Pollinator Counting

Bee a Community Scientist

What are pollinators and why are they important?

Pollinators are animals that interact with flowers and transfer pollen from one flower to another. They are essential members of our communities. Some examples include birds, bees, butterflies and flies.

  • 75-95% flowering plants need pollinators to produce seeds.
  • By pollinating crops, more than $200 billion is added to our global economy.

Native pollinators are in decline due to a variety of factors, therefore a better understanding of how to support them is important as many of our native flowering plants and food are dependent on pollinators. We can support pollinators by planting the best plants throughout our urban environments such as, creating pollinator corridors in our backyards, balconies, community gardens, in parks, and along roadways.

Painted Lady butterfly

Painted Lady butterfly

Andrew Hart (agh12398) CC-BY-NC

Calgary Pollinators Project


iNaturalist is a community of people from all over the world who upload photographs of living things and help each other identify them. Add your photos of pollinating insects to the Calgary Pollinator Project to help us understand the diversity of pollinators in Calgary and the types of plants that we can grow to support our wild pollinators.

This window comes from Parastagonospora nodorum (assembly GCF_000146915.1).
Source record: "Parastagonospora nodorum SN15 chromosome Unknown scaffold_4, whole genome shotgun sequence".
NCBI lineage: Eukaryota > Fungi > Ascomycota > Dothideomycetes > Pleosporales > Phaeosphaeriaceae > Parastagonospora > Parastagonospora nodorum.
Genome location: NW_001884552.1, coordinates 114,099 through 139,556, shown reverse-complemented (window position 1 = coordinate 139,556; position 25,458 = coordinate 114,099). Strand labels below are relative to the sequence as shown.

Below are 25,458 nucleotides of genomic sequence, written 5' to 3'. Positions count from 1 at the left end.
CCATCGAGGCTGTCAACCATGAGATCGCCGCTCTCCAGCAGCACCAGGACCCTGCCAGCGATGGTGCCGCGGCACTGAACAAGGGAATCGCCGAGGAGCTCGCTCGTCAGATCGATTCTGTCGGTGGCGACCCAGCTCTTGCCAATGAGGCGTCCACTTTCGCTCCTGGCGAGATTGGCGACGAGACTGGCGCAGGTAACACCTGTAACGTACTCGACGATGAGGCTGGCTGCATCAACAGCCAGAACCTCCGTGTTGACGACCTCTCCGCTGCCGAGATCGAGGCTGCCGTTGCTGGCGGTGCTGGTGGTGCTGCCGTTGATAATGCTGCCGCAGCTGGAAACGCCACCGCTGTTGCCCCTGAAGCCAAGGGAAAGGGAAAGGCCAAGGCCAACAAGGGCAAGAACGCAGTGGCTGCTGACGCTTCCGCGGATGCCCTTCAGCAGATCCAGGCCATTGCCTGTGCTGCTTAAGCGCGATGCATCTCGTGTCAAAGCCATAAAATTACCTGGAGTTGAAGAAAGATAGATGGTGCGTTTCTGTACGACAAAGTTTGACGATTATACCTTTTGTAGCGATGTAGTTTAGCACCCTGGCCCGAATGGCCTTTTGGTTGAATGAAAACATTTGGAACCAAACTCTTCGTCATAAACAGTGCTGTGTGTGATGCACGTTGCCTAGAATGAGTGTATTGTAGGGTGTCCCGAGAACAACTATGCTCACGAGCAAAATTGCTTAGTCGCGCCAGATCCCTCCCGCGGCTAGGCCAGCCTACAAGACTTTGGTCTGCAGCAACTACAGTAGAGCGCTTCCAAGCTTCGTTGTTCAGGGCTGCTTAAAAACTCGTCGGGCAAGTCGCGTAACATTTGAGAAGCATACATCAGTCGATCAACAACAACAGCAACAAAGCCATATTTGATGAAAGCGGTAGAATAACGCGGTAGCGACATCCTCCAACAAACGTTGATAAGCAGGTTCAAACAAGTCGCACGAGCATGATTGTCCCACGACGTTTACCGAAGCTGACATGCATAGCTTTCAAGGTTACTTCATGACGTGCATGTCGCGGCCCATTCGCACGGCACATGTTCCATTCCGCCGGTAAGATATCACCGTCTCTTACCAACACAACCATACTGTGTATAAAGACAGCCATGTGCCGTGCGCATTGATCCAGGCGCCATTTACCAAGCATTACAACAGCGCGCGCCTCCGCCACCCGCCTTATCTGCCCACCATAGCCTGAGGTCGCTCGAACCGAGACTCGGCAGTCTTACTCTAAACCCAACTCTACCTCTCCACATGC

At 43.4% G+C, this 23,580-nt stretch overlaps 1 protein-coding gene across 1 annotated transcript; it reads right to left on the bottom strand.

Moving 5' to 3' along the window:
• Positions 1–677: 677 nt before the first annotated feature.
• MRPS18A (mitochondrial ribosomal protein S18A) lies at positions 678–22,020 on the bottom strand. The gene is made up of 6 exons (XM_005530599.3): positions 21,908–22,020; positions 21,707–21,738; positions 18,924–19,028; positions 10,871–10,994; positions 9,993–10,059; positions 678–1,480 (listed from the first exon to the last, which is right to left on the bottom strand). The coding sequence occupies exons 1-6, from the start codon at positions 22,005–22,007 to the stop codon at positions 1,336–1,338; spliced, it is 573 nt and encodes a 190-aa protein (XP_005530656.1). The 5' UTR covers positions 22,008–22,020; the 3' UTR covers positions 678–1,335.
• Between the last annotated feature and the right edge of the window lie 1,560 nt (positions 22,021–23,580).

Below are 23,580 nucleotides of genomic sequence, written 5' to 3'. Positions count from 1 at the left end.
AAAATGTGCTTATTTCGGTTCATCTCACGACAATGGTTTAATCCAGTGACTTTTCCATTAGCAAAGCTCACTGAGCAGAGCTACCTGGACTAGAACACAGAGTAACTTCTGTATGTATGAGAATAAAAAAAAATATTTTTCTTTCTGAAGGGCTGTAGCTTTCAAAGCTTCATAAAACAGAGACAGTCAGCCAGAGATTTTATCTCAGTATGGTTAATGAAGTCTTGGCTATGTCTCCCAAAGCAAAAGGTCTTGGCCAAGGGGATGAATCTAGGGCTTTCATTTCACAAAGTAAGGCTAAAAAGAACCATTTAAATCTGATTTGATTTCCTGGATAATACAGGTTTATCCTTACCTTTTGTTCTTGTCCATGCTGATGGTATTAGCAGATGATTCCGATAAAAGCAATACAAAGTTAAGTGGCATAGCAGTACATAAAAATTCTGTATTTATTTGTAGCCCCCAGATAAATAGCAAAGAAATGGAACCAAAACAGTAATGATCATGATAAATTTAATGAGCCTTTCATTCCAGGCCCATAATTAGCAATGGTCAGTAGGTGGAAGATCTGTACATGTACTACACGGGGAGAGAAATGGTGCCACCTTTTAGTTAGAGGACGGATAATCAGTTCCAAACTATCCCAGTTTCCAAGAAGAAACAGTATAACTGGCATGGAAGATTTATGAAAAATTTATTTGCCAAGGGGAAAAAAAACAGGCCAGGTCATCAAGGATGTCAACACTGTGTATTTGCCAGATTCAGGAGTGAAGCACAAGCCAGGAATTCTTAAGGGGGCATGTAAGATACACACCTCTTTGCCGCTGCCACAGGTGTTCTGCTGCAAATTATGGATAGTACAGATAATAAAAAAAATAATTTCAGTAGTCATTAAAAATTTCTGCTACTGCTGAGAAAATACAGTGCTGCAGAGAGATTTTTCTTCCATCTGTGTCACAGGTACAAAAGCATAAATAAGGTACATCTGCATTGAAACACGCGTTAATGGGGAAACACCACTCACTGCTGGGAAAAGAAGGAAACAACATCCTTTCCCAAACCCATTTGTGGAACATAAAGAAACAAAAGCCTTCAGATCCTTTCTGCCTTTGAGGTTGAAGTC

Ready to participate?

Begin by reviewing the Photographing Pollinators Guide.

Insect pollinators observed on iNaturalist. 10.3% True bugs, 27.9% bees, wasps and ants, 19.7% Butterflies and moths, 27.5% flies, 14.6% beetles.

Curious about pollinators in Calgary?

Resources to identify Calgary pollinators.

iNaturalist Calgary Pollinators Guide


Bumble Bees of Calgary Guide


Pollinating Insects of Alberta


Wondering which plants could help support pollinators?

The City of Calgary has created the following resources.

YardSmart Lawns & Garden


YardSmart Plants


Native Wildflowers


Garden Beds for Native Wildflowers


More ways to observe pollinators

Try a Timed Pollinator Count to see the types of pollinators that visit one type of flower in 5 or 10 minutes intervals.

How to do a Timed Pollinator Count

Clouded Sulphur

UCalgary biodiversity research

Read more about our ongoing work on studying pollinators and their biodiversity.

Photo credits: Karrin CC-BY-NC

Decorative image of flowers in Nose Hill Park

Current Bee Restoration Projects and Habitat Sites

Looking to branch out and venture beyond your neighbourhood? Check out these bee restoration and habitat sites across Calgary to conduct your pollinator counts. 

Proud to be a Bee Campus